Mike the Psych's Blog

What if psychologists ruled the world? In real life?


Brexit makes us happier – official!

Yes, despite all the remoaners and the continued onslaught on Brexiteers by the BBC and others, official government figures from the ONS show that on three key measures we are happier than before the referendum!

Ipsos Mori asked three key questions as part of the ONS household personal well-being survey: How happy are you? How satisfied are you with life? and How worthwhile do you feel?

Not only did people score higher on all three but there was a 4% increase in people who felt very happy. And this despite the political uncertainty and terrorist attacks in Manchester and London. Shows how resilient we are.

There was however an increase in scores of anxiety and the results only apply to England. The Scots showed no change in their scores. Hard to please up there.

The researchers also asked if people thought they would be better off leaving the EU. Last October 26% said to would make no difference. In March that figure rose to 40%. The ONS thinks people are becoming more relaxed about Brexit.

Academic “remoaners” and the BBC take note!

Local data: In Burnley, Lancashire, they are happier than the national average and 10% happier than last year. Check out your own local scores here.

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Happiness is being cash rich

Yes, rich enough to employ other people to do the stuff you don’t like doing – like cleaning.

A study of 6,000 people in the Netherlands, Canada, Denmark and the USA asked people how much they spent outsourcing disliked tasks.

Despite the vague description people didn’t hesitate to identify scrubbing the toilet bowl as their least favourite task.

The researchers also gave 60 people $40 to spend on two occasions. On one weekend they had to buy a material product and on another they had to buy something that would save them time.

In all cases people were happier spending money to save time, such as taking a taxi home. People with less money were even happier. So ideal for the cash rich and time poor.

The Professor who ran these studies has since employed a host of domestic services and moved house to cut down commuting time and spend more time with her partner.

What happened to the protestant ethic?

Other post on happiness


British teenagers are among unhappiest in the world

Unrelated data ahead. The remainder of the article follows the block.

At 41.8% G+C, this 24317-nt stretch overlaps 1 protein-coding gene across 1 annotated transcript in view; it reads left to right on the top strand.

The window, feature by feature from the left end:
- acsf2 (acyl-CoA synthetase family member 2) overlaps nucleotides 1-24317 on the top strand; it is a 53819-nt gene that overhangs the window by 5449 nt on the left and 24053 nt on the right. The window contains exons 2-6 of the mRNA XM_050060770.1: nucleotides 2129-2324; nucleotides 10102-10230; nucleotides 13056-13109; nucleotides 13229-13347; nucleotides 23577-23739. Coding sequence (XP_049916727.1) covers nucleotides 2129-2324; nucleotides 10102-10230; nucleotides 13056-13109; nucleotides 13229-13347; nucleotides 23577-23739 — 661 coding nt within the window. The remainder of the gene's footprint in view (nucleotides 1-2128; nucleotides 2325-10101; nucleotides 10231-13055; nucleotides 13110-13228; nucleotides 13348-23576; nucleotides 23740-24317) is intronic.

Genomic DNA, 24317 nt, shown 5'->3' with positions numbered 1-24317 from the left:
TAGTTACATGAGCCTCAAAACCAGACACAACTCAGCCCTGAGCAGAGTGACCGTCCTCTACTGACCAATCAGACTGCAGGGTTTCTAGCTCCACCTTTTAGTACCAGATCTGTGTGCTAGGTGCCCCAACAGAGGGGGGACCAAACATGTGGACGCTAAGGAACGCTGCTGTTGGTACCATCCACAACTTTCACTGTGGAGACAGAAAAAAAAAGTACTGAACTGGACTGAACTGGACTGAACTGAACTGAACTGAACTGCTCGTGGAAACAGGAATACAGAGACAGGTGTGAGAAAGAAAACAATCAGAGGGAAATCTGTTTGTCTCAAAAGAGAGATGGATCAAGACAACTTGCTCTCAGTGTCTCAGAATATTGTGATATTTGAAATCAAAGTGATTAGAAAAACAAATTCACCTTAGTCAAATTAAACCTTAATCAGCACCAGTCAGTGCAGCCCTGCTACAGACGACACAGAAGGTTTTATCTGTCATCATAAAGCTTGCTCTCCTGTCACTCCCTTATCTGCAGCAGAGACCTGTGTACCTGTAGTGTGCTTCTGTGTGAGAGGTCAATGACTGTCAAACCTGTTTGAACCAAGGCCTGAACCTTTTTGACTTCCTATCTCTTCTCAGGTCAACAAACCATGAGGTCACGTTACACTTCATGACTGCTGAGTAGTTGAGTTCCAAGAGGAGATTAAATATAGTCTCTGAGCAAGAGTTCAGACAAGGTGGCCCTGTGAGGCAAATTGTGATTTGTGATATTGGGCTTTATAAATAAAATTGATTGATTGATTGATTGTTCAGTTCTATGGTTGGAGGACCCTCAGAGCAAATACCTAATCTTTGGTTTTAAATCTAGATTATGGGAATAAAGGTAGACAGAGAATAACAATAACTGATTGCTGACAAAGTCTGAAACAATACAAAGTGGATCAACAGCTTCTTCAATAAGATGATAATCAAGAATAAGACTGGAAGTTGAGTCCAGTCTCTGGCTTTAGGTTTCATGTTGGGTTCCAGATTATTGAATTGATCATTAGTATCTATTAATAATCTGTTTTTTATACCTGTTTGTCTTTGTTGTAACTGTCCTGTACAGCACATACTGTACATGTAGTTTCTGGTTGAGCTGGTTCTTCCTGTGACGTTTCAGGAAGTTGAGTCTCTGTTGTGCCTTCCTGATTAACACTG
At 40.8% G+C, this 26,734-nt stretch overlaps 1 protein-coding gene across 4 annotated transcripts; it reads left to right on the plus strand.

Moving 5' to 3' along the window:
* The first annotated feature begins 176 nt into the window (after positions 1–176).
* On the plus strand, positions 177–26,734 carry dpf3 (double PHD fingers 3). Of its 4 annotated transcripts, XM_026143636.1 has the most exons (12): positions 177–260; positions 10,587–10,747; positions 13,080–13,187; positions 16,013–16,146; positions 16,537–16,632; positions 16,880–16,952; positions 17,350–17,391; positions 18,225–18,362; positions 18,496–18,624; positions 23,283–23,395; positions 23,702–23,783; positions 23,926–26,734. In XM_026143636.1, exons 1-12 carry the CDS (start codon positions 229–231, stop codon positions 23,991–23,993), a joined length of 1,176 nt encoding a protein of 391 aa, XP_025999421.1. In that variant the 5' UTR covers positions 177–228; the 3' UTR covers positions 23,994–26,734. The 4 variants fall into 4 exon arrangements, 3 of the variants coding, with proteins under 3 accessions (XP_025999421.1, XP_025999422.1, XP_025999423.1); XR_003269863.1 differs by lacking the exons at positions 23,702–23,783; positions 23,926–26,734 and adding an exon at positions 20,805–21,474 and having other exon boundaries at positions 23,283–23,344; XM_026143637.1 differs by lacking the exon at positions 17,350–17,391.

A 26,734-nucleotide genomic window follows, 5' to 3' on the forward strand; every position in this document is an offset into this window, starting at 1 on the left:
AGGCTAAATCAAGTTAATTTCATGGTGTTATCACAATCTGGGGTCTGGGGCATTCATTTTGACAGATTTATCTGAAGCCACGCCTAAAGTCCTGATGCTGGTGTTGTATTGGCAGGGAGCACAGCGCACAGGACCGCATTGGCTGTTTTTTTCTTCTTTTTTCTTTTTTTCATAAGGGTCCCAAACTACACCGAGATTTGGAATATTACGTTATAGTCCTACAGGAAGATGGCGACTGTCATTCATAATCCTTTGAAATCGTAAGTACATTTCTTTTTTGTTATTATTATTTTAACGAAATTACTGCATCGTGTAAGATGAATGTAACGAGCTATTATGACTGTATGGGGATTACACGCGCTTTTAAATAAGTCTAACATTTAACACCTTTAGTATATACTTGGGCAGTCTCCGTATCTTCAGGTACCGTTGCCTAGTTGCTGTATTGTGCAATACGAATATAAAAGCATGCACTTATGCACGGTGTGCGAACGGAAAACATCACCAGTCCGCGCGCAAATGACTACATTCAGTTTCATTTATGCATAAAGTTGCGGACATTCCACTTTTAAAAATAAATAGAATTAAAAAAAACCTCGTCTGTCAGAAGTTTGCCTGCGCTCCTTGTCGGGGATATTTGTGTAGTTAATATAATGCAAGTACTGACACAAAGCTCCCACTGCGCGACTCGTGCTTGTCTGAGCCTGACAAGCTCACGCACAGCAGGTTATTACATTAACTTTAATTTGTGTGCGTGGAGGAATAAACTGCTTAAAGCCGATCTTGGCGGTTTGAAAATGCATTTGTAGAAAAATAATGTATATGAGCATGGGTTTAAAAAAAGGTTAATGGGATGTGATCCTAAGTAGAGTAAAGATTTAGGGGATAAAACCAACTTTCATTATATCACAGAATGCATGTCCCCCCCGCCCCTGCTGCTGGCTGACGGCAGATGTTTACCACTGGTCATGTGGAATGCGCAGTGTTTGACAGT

119460-117532Only teenagers in Japan suffer lower levels of mental wellbeing.

Generation Z – those aged 15 – 21 – are happier in France, Germany, Nigeria, Turkey, China, the US, Indonesia, and Russia.

Anxieties about money, school and succeeding in life is what is undermining the mental health of teenagers in the UK.

However young Brits are considerably more enthusiastic about their country than most with more than 2 out of 3 saying it was a good place to live.

While teenagers in Germany and Canada rated their countries higher than UK teenagers , in France only half thought their country was a good place to live and only a quarter in South Korea.

The Varkey Foundation educational charity questioned more than 20,000 children around the world about their confidence, optimism, ability to deal with problems, decisiveness and friendships.

Extremism and the rise of global terrorism  was what worried British teens the most whereas in China it was climate change.

The findings suggest that British children are stressed and anxious with a high rate of mental illness. They feel stressed by growing up and what is expected of them. Half said that school made them feel anxious, followed by money worries. Four out of ten thought the world was becoming a worse place in which to live.

Only 15% of the teenagers questioned said they had enough time to sleep, relax and exercise – factors associated with wellbeing, Well perhaps if they spent less time on social media?

This generation of teenagers hold progressive views about gender equality, equal rights for transgender people, legalised abortion, and same-sex marriage. “Teenagers in Nigeria, Delhi and New York share many of the same priorities, fears , ambitions and opinions. Young people are passionate believers in the right to live the life that they choose, whatever their background, free of prejudice of all kinds”  said the Varkey Foundation’s chief executive.

However they are a generation that is deeply pessimistic about the future of the world


Being miserable might be in your genes

sitting_on_curb_holding_sign_12927Brits, Americans and the French are born to be miserable according to UK research.

People from Britain and America have apparently have a short-form version of a gene that regulates levels of serotonin, the chemical linked to happiness and French people have the shortest of all. No wonder we think of the French as Les Miserables!

The Danes however, who often top the league of happy countries, and the Netherlands have the lowest proportion of people with the short-form version. This means that Americans with ancestors from Denmark would also be happier.

Professor Andrew Oswald’s team at Warwick University looked at 131 different countries. Genetics turned out to be one of the most important factors in determining happiness.

Happiness league tables often take into account job satisfaction, health, wealth, education and political stability. Have a look at the OECD Happiness Index and decide for yourself.


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French now not so miserable? Sacre Bleu!

Almost four years ago I posted about the French being the most miserable race in Europe.